I am one of those people who, when handed lemons, makes lemonade.
|Hot novelist Lisa Lenard-Cook was naturally nervous about the first reviews for her first novel, Dissonance|
No, wait, not lemonade, lemon cake. Or, better still, those lemon bars — you know, the ones with the confectioner’s sugar sprinkled on top that melt in your mouth? Or… well, never mind.
Despite this inherent optimism, I was naturally nervous about the first reviews for my first novel, Dissonance. Sure, it had won a prize in manuscript, and yes, it had gotten some fine pre-publication blurbs. But, my agent assured me, “It’s those first reviews that really matter.”
Which meant, if those were less than stellar, my book would soon be found amongst the other orphans on the remainder tables I myself love to frequent because (let’s face it) most writers can’t afford to pay full price for all the books they read.
After an interminable wait of two weeks, my first review appeared in Library Journal. Here’s an excerpt: “Despite a formulaic ending, this gem of a debut novel… Hold on, hold on! Formulaic ending? That ending was an unexpected gift. It wasn’t at all what I expected, but when it arrived, it was as delightful as finding a satisfying conclusion at the end of someone else’s novel. Formulaic? You just try writing a novel, Madame Librarian.
Then Lemon Bar Voice stepped in. (One of the lovely things about being a novelist is how many voices coexist in your head. If you weren’t writing novels, you’d be giving Sybil a run for her money). “A gem of a debut novel,” said Lemon Bar Voice. “What a great blurb!” Lemon Bar Voice was right, of course, and the marketing department made sure that quote got right onto those promo postcards that were about to be printed.
The next review (other than those my friends and relatives, bless them, had written online at amazon.com and Barnes & Noble) appeared in the Sunday edition of the Albuquerque Journal (my first bookstore event would be in Albuquerque the next evening). Here’s an excerpt:
“Despite occasional lapses in grammar, such as ‘shrunk’ for ‘shrank’ this spare, well-written novel deserves an audience.” Shrunk for shrank? Wait — hadn’t my production editor and I discussed that very issue? Man, was she gonna be pissed!
Then I checked the byline. When I saw that the reviewer was a copy editor, the reference made perfect sense. After all, aren’t we admonished to “write what we know?” Of course a copy editor would focus on grammar, no matter how much the writer may have tried to change the world with prose.
Sufficiently reassured, I decided to read the review again. This time, I saw what came after the finger-wagging: “This spare, well-written novel deserves an audience.”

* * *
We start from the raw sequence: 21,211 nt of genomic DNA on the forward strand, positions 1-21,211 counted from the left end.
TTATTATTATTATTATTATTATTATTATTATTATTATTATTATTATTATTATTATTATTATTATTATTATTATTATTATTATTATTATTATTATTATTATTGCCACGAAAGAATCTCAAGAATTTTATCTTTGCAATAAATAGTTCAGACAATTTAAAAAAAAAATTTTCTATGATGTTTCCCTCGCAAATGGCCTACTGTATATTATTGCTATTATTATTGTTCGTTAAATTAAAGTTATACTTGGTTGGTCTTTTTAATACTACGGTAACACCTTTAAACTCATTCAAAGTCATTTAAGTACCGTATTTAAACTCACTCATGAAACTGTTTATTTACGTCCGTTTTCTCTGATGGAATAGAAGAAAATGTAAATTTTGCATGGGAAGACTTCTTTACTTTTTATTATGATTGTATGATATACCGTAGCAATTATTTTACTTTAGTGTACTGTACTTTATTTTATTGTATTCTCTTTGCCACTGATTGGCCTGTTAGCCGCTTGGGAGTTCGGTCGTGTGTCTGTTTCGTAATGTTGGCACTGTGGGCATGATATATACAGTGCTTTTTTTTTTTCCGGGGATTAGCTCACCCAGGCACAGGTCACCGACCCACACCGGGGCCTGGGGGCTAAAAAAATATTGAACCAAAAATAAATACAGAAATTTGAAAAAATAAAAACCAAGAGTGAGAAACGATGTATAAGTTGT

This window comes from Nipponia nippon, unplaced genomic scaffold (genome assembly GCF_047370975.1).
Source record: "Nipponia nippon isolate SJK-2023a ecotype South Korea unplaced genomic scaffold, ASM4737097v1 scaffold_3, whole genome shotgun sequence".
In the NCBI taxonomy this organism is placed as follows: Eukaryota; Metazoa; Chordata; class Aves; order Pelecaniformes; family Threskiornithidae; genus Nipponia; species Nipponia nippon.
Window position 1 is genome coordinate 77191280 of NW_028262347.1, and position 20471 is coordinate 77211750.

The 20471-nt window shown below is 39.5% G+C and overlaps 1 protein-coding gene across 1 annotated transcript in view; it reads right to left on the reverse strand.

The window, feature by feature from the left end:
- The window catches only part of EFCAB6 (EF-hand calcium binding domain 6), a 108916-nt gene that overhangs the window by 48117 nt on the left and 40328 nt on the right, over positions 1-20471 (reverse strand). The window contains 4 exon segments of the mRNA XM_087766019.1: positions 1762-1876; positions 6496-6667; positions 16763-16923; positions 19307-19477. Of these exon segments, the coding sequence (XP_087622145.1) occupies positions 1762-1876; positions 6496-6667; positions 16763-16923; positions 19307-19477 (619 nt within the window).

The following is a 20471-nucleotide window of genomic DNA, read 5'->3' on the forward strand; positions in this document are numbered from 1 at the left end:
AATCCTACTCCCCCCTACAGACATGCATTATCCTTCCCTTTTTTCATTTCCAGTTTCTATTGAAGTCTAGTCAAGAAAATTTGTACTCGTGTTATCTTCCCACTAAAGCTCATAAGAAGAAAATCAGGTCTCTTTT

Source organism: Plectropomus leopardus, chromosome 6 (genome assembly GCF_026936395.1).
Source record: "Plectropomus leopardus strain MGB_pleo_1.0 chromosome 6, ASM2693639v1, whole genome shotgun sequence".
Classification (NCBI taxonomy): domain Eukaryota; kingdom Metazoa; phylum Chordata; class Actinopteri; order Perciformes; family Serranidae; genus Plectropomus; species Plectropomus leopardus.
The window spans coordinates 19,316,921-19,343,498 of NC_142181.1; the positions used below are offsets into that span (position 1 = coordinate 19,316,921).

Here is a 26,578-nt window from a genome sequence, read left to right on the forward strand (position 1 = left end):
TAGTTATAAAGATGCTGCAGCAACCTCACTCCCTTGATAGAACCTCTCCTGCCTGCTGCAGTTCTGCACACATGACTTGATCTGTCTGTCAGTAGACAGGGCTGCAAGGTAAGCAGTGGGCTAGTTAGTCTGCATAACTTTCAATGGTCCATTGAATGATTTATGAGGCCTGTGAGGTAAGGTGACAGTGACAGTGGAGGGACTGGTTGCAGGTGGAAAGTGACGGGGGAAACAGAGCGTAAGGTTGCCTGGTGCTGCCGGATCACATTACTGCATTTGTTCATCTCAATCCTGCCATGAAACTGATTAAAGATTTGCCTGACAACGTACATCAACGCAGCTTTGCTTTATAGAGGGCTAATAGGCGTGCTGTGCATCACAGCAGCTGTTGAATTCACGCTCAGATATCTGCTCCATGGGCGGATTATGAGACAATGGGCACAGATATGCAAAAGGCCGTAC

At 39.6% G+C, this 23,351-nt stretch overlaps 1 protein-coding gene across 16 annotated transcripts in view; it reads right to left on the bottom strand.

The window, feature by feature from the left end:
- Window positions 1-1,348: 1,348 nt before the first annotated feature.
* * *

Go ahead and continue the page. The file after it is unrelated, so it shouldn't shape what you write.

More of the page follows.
Now that’s a nice blurb, isn’t it? Too late for the postcards, but not for the always-in-revision press packet. And later the same day, a friend who works for the paper explained that copy editors don’t even get paid for their reviews; they toil for the byline. What writer wouldn’t empathize with that?
The same morning I read the copy editor’s review (now there’s a great title…), an op-ed by Clive James appeared in the New York Times, entitled, appropriately enough, The Good of A Bad Review.
Now, James was referring to really bad reviews, such as Dale Peck’s impaling of Rick Bragg in The New Republic. What was my (supposed) grammatical lapse compared to being called “the worst writer of his generation,” as Peck had christened Bragg?
But James’ main point was also well-taken, that “snarky” reviews (credit for this term goes to Heidi Julavits) often result in an effect contrary to the reviewer’s intent. Rather than discourage readers from buying the book, they instead make the reviewer look like the moustache-twirling villain and the author the humble working class hero that he (we!) is.
Plus, snarky reviews often sell more books. Hey, thanks, Madame Librarian! And thank you, Ms. Copyeditor!
Not only was it gratifying to read James’s essay a few minutes after reading my own snarky review, it gave me a certain perspective. By the time we’d finished breakfast, I couldn’t remember if I’d supposedly used shrunk for shrank or shrank for shrunk. The Shrank/Shrunk Review, I’d begun to call it.
Now there’s a great title…
Read an excerpt from Lisa Lenard-Cook's Dissonance.
Lisa Lenard-Cook’s novel Dissonance (University of New Mexico Press, 2003), which won the Jim Sagel Prize for the Novel in manuscript, has gone on (despite the copy editor’s review) to be short-listed for the PEN Southwest Book Award. In addition, it is a selection of NPR Performance Today’s Summer Reading Series and was the 2004 countywide reading choice for Durango-La Plata Reads. Her second novel, Coyote Morning (UNM Press, 2004), was, like, Dissonance, a Southwest Book of the Year. Her website is www.lisalenardcook.com